When they finally reached the Armory, roughly a quarter of the survivors of Laval (not including the armory survivors) were dead as a result of Olson's group. It was the only place in the whole city which still had power, making it stand out like a sore thumb amidst the blackened highrises which dominated the skyline.

When Olson's men raised the old Quebec flag, the guards at the walls went and got Buzz Babcock to talk to them.

There was a heated exchange between the rebel and his oppressor. But despite past grievances, both were clear-headed enough to see that continuing decades-old and inconsequential fights would not help anyone. After some discussion, it was made apparent that both Olson and Babcock wanted to restore order to Laval. In order to do so, an arrangement was set up whereby Olson's followers would be allowed unrestricted access to the armory, while Babcock was offered control over the city as well as fresh water and real food for his men.

Emissaries from Olson were dispatched to discuss with the remaining survivors in the city, in what's known as the Laval Reclamation Project. Arrangements were made -- universally, fresh water, power, safety and food would be provided to the tribes, and in exchange the tribe members would hand their arms over to Olson's men and accept Babcock's authority. Many jumped at the chance to see order restored, having memories of the prewar civilization. However, there were some who resisted.

These few, who were vastly outnumbered by the people who agreed to Olson's terms, ostracized themselves, taking flight to the north and west out of Laval. A very small number of that minority attempted to fight off Olson's and Babcock's followers, but they were so outnumbered and outgunned that there were only a few dozen casualties overall.

The Montreal CongressEdit

Montreal, the largest city in Quebec at the time of the Great War, went largely untouched due to the fact that it wasn't home to any major military installation or other point of strategic interest. Though it was in close proximity to Laval, very few missiles aimed at the armory there actually went off, further preventing annihilation.

After the overthrow of the Occupational government, and the expulsion of American forces in the city, Montreal quickly reformed into a sort of federal state, operating on a congress of nineteen representatives -- one for each borough -- headed by two governors (for twenty-one total members).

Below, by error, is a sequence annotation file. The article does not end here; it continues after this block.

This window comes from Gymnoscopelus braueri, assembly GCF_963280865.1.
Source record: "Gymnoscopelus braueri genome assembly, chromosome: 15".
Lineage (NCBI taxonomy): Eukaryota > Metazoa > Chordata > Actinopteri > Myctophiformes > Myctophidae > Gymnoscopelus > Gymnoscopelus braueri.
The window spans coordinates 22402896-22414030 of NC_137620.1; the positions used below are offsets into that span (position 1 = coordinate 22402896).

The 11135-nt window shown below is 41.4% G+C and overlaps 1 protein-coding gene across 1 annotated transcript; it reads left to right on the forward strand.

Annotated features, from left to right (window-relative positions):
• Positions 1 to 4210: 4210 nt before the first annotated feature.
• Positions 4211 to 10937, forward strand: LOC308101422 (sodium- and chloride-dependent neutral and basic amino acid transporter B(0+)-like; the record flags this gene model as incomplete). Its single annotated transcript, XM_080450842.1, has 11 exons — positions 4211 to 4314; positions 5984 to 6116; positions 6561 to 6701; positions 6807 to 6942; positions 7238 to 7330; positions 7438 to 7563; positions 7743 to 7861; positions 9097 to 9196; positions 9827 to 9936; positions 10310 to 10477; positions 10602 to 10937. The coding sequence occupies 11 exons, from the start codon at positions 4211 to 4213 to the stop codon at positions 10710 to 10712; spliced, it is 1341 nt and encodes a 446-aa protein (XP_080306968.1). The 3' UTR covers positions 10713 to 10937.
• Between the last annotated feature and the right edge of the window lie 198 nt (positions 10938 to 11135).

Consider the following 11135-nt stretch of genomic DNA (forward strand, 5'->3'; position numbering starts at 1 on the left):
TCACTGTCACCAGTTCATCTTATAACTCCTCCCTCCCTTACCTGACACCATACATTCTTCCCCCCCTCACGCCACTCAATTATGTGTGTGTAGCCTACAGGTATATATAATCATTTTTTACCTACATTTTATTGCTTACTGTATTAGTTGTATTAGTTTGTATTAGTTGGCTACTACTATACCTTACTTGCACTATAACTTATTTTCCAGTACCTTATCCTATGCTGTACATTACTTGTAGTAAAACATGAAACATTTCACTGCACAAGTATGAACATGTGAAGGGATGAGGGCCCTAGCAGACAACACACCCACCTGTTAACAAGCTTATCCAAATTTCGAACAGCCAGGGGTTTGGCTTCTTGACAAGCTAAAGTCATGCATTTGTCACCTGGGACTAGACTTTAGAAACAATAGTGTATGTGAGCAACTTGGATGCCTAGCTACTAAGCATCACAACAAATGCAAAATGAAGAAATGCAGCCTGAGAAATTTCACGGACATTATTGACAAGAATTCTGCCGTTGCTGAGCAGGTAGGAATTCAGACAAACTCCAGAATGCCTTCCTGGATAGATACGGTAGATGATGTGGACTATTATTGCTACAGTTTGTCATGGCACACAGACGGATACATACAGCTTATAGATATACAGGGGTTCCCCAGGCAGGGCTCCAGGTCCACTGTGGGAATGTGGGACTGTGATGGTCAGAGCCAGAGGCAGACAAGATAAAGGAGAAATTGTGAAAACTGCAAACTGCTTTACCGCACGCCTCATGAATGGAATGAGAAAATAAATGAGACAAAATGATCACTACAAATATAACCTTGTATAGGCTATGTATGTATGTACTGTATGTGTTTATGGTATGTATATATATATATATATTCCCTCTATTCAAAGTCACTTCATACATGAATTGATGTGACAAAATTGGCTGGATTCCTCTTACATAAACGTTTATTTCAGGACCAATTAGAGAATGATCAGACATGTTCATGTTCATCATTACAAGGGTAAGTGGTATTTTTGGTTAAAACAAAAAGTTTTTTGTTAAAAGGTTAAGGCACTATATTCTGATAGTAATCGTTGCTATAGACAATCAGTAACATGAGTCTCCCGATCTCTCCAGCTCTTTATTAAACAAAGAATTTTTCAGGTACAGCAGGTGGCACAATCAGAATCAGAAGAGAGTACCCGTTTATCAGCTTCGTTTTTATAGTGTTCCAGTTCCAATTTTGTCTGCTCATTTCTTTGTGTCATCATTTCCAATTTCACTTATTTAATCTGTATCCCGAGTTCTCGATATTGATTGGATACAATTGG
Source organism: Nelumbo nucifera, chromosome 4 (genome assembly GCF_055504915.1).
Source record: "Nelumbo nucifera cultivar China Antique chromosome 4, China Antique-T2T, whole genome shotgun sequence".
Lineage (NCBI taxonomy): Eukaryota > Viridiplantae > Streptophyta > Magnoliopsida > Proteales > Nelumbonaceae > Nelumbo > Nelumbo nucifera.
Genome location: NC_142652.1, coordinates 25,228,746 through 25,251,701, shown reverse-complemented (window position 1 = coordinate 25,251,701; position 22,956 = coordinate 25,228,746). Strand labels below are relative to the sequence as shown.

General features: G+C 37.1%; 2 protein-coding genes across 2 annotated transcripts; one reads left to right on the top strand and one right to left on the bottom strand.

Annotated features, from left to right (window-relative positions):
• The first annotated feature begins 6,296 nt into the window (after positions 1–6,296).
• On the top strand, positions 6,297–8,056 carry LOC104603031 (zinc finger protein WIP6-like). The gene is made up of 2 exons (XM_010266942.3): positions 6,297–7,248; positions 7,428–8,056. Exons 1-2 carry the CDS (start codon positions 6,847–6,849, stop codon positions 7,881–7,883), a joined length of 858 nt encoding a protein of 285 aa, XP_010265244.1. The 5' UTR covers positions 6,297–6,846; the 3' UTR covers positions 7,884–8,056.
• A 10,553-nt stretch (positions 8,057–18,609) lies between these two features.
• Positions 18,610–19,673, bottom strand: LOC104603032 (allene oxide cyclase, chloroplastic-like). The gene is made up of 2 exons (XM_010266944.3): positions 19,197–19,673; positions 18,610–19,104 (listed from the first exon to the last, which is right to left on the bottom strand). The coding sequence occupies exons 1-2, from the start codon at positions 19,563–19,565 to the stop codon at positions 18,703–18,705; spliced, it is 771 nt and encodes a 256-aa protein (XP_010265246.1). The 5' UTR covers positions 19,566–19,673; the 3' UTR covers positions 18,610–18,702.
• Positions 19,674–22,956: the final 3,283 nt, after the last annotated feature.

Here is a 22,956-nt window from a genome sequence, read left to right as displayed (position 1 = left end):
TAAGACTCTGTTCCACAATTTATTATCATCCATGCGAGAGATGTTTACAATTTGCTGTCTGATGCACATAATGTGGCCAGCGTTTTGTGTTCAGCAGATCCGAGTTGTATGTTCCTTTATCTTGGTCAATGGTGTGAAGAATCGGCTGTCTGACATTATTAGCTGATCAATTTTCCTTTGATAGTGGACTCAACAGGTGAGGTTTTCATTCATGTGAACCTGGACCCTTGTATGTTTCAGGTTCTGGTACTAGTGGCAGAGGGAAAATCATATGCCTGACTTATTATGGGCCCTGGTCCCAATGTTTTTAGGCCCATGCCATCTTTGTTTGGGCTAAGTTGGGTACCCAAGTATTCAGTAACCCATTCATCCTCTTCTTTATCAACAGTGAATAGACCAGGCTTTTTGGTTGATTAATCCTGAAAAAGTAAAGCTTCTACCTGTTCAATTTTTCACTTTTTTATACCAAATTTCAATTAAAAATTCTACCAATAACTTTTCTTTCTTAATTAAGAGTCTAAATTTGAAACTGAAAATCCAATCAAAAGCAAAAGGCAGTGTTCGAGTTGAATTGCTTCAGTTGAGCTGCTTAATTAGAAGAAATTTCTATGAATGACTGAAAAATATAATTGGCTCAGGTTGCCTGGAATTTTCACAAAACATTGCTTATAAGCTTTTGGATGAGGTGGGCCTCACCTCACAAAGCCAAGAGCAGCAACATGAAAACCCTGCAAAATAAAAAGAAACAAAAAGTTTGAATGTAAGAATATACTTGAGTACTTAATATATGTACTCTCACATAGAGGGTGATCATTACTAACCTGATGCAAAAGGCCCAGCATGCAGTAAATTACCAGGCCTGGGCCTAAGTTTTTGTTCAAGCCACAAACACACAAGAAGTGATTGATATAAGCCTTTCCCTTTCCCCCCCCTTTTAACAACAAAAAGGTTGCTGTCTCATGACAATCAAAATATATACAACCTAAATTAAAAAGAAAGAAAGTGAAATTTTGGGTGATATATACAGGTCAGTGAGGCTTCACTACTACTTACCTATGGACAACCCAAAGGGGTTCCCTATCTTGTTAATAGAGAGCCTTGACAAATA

And unlike nearly every other community in the region, when the aftereffects came into full bore against Montreal, the city did not fracture and separate, but instead remained unified. Through coordinated scavenging efforts and rationing, death by famine and thirst was minimized; a broken-down shipment of RadAway and Rad-X allowed much of the population to stave off radiation sickness through the worst of the radiation storms that dominated the first decade after the War.

As radiation first began to overtake some boroughs, leaking in through the sewage system and along the riverfront, evacuations were conducted and quarantines enforced in the worst-struck areas, reducing the chance of lethal radiation exposure. These practices helped to limit death by radiation exposure.

Regardless of these things, there was still a significant number of casualties as a result of the War's aftereffects, reducing the population to roughly one-hundred ninety-five thousand people, one-third of the original survivor population of six-hundred fifty-thousand. In the wake of this spectacular loss of life, the Congress ordered the creation of a militia force and immediately locked down the city, declaring martial law throughout. The loss of large number of the city's boroughs to radiation leakage meant that the old Congress was no longer valid on the principle that many representatives were representing boroughs that no longer existed. The borders of the city's remaining boroughs were redrawn according to population density, and by 2096 the Congress had been reduced from nineteen representatives to seven.